RESPONDENT: National Labor Relations Board
LOCATION: The Department of Health and Human Services
DOCKET NO.: 90-285
DECIDED BY: Rehnquist Court (1990-1991)
LOWER COURT: United States Court of Appeals for the Ninth Circuit
CITATION: 501 US 190 (1991)
ARGUED: Mar 20, 1991
DECIDED: Jun 13, 1991
David A. Rosenfeld - on behalf of the Respondent Printing Specialties
Lawrence G. Wallace - on behalf of the Respondent NLRB in support of the Petitioner
Mathias J. Diederich - on behalf of the Petitioner
Facts of the case
Media for Litton Financial Printing Div., Litton Business Systems, Inc. v. NLRBAudio Transcription for Oral Argument - March 20, 1991 in Litton Financial Printing Div., Litton Business Systems, Inc. v. NLRB
Audio Transcription for Opinion Announcement - June 13, 1991 in Litton Financial Printing Div., Litton Business Systems, Inc. v. NLRB
William H. Rehnquist:
The opinion of the Court in No. 90-285, Litton Financial Printing Division versus NLRB will be announced by Justice Kennedy.
Anthony M. Kennedy:
This case, Litton Financial Printing versus National Labor Relations Board comes to us on writ of certiorari to the United States Court of Appeals for the Ninth Circuit.
Litton operated a printing plant and decided to eliminate part of its printing operation.
Without notice to the Union, it laid-off 10 workers.
This was at the time when an old collective bargaining agreement had expired and a new one had yet to be negotiated.
It was a hiatus between the two agreements.
The Union filed grievances arguing that the lay-offs, which included some of the plant's most senior employees, violated the expired bargaining agreement.
That agreement had provided that seniority be the deciding factor in case of lay-offs and provided "if other factors such as aptitude and ability are equal".
Litton refused to submit to grievance or arbitration procedures or to negotiate over the lay-offs.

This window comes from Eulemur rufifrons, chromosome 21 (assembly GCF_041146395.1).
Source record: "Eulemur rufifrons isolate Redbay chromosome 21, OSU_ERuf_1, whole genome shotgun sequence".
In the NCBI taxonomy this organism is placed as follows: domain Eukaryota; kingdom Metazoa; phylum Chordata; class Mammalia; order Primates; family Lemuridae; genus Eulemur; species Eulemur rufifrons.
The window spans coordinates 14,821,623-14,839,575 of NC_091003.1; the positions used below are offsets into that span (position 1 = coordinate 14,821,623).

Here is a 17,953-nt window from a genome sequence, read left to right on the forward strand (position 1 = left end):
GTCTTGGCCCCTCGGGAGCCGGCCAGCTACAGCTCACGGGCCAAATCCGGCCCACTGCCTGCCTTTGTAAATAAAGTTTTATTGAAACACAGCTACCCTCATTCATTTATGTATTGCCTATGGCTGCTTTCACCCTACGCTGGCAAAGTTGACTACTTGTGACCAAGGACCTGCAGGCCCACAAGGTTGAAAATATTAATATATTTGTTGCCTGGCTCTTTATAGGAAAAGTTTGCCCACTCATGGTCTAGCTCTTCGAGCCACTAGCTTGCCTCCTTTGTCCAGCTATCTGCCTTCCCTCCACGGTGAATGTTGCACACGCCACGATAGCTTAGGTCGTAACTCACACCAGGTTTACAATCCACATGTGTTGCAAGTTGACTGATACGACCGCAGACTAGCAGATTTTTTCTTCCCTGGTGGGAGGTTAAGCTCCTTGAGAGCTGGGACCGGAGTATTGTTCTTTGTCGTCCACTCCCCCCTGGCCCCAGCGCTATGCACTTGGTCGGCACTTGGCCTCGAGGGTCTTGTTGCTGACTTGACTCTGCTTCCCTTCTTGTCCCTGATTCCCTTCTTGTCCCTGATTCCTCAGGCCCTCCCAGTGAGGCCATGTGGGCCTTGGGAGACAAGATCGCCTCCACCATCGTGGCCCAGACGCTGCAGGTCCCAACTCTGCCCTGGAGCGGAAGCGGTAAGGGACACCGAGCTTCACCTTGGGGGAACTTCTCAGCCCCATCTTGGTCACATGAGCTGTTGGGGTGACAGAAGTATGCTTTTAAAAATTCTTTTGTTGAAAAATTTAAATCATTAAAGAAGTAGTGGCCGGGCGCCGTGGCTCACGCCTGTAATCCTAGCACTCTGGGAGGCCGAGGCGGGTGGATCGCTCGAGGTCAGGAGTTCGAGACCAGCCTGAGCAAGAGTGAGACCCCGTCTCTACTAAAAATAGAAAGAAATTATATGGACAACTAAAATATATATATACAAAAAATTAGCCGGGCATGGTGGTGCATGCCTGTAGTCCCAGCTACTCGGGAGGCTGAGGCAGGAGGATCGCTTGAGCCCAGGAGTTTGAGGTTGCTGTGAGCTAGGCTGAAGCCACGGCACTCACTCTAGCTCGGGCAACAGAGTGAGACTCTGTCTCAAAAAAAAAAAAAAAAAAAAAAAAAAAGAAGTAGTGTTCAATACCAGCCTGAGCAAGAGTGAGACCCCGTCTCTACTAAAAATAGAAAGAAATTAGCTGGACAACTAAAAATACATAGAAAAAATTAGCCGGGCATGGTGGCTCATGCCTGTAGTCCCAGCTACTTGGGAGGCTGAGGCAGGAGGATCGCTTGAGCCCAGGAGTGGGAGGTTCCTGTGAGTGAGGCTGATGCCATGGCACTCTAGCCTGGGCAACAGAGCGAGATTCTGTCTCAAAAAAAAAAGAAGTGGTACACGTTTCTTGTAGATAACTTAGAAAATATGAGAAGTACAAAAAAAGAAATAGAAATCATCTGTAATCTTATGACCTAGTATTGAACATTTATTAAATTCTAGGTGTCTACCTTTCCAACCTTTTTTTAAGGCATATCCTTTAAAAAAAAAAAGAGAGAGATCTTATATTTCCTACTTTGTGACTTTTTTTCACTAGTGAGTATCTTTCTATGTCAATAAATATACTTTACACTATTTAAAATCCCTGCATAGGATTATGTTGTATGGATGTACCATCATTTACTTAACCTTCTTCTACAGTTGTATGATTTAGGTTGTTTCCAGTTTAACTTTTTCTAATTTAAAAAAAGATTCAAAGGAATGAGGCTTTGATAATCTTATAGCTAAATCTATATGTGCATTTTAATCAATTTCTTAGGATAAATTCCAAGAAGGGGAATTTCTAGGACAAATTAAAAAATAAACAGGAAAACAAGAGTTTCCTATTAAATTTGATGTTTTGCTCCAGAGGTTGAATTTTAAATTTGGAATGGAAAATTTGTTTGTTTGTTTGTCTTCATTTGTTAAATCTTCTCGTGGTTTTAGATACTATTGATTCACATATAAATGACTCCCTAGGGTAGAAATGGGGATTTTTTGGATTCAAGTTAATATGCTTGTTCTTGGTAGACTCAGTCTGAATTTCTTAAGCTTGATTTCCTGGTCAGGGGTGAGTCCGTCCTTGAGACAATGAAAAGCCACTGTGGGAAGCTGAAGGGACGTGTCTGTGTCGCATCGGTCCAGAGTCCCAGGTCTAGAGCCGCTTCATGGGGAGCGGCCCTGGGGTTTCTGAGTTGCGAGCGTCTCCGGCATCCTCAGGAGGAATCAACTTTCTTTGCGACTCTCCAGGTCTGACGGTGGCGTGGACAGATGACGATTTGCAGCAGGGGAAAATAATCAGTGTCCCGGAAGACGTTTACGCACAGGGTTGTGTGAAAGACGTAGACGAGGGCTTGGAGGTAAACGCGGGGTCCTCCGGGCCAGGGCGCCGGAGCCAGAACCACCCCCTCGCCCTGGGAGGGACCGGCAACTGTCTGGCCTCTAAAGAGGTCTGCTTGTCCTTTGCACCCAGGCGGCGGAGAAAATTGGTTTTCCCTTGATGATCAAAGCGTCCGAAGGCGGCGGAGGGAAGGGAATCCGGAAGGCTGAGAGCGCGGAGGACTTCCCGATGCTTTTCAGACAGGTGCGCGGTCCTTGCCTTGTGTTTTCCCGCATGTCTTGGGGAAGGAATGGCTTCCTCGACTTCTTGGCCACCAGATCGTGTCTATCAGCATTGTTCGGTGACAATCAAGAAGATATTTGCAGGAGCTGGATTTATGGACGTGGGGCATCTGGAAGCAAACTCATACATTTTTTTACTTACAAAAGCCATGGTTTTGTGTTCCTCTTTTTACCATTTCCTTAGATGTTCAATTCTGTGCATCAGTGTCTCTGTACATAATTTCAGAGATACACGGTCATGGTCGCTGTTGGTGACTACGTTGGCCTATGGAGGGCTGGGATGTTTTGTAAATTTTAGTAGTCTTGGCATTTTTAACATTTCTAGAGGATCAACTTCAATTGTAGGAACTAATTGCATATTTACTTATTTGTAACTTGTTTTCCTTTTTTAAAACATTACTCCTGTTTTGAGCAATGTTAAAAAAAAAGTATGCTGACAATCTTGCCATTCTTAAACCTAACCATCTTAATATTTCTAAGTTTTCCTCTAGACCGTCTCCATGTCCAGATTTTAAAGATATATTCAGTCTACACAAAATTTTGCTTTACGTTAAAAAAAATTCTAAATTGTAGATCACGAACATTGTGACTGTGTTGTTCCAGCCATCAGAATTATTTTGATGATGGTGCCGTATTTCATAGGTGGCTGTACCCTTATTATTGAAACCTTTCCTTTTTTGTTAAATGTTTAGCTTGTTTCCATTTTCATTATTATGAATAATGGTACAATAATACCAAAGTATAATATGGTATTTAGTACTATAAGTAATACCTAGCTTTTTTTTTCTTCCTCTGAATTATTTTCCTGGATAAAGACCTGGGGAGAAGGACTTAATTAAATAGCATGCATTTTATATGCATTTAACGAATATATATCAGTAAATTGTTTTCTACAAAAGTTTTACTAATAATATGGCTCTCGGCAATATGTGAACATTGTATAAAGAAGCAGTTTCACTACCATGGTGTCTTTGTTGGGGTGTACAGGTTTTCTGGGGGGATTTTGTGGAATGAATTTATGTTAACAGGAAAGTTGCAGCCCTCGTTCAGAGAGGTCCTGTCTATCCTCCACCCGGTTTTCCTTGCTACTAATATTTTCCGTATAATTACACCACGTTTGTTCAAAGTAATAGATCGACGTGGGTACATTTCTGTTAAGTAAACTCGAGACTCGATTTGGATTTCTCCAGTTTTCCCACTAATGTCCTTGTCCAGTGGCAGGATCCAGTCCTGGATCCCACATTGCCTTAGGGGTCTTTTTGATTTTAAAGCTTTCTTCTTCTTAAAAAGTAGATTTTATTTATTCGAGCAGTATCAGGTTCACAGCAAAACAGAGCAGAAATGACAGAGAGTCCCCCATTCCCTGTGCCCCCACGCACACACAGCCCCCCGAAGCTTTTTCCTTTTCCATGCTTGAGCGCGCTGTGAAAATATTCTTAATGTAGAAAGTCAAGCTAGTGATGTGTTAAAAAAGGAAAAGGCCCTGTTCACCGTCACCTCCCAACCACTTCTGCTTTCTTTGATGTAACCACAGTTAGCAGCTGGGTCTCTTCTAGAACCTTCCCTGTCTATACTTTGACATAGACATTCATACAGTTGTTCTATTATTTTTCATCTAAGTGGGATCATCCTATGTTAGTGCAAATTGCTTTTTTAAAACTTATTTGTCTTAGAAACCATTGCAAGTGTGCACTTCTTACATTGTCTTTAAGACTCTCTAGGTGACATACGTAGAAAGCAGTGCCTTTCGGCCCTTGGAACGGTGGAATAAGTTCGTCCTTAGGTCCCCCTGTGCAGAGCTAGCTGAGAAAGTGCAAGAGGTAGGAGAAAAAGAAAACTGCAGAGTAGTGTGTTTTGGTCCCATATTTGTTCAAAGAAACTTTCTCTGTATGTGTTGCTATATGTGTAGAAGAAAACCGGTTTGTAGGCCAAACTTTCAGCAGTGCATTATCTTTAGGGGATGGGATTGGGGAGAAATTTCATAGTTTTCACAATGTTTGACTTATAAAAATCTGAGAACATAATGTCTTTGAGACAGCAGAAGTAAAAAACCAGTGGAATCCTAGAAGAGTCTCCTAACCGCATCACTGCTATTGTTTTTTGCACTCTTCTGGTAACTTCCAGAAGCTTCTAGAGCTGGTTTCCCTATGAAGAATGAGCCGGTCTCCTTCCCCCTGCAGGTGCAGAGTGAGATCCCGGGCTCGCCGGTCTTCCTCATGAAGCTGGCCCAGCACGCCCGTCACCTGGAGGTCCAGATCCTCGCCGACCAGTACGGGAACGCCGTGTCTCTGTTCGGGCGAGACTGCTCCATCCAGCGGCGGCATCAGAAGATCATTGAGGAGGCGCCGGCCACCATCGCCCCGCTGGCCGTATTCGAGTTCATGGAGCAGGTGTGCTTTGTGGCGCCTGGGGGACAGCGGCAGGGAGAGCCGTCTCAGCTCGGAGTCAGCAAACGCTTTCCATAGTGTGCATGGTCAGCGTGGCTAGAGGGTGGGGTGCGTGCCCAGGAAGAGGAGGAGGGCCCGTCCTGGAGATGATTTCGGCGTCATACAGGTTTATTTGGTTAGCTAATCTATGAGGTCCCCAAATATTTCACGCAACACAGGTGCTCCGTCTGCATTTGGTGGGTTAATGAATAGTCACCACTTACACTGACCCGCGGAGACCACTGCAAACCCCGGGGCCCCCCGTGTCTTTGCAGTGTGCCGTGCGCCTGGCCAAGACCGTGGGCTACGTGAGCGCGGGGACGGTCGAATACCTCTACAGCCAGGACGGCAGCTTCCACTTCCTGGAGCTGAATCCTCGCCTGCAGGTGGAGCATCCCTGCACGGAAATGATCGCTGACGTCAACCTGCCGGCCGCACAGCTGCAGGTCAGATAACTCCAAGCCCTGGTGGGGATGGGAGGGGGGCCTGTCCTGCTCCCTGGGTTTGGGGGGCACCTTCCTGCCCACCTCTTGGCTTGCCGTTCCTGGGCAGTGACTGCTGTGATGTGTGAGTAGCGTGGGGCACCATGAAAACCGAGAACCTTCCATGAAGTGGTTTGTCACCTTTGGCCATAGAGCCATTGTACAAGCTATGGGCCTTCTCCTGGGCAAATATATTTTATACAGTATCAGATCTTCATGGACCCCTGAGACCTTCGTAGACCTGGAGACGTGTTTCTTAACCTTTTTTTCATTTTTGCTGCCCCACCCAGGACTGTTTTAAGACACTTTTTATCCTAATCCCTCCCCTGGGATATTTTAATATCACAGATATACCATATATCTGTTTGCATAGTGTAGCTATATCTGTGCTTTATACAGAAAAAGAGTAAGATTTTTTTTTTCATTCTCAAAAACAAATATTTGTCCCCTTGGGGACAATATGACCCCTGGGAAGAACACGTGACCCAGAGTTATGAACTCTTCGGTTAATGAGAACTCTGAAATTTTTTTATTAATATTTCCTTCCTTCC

The NLRB eventually concluded that Litton had committed unfair labor practices in its refusal to bargain over the lay-offs, its refusal of the process the grievances, and its wholesale repudiation of any obligation to arbitrate.
The Board ordered backpay and required Litton to submit the grievance procedures.
The Board held, however, that despite a broad arbitration provision in the collective bargaining agreement, Litton had no obligation to arbitrate any unresolved grievances.
This was so because the duty to arbitrate is wholly contractual.
Litton's contract with the Union was no longer in effect and the lay-off grievances could not said to arise under the expired agreement.
The Court of Appeals reversed the Board on this point and it is that aspect of the litigation which we review today.
When a bargaining agreement expires and the parties are in the process of negotiating a new agreement, the employer has a duty to refrain from making unilateral changes in the terms and conditions of employment.
The Union argues that because arbitration and other dispute resolution provisions are terms and conditions of employment, the Board should impose a statutory duty to continue a practice of arbitrating disputes even where no contractual duty survives.
We have previously recognized that labor arbitration is a matter of consent that would not be imposed beyond the scope of that agreement.
The Board's refusal to impose a statutory duty to arbitrate is rational and consistent with the National Labor Relations Act and we will defer to the Board's rule.
We decline to extend the unilateral change doctrine so as to impose any statutory duty to arbitrate.
As we have recognized Nolde Brothers, a contractual duty to arbitrate a dispute may survive expiration of a bargaining agreement.
Where the bargaining agreement contains a broad arbitration clause, as in the case here, the duty to arbitrate cannot terminate in its entirety upon the date of the contract's expiration rather the duty to arbitrate continues as to any dispute arising under the contract.
The employer's contractual duties must not be confused with duties arising from the statutory obligation to refrain from imposition of unilateral changes.
Nolde Brothers should not be interpreted to require arbitration over whether an employer has made a unilateral change in what was a one-time contractual term or condition of employment.
We must determine whether the lay-off grievances in this case arise under the bargaining agreement even though the lay-offs did not occur until almost a year after the agreement had expired.
We hold that they do not and that the Board was correct in declining to order arbitration.
We reverse the Court of Appeals to the extent that it refused to enforce the Board's order in its entirety.
Justice Marshall has filed a dissenting opinion in which Justices Blackmun and Scalia join; Justice Stevens has also filed a dissenting opinion in which Justices Blackmun and Scalia join.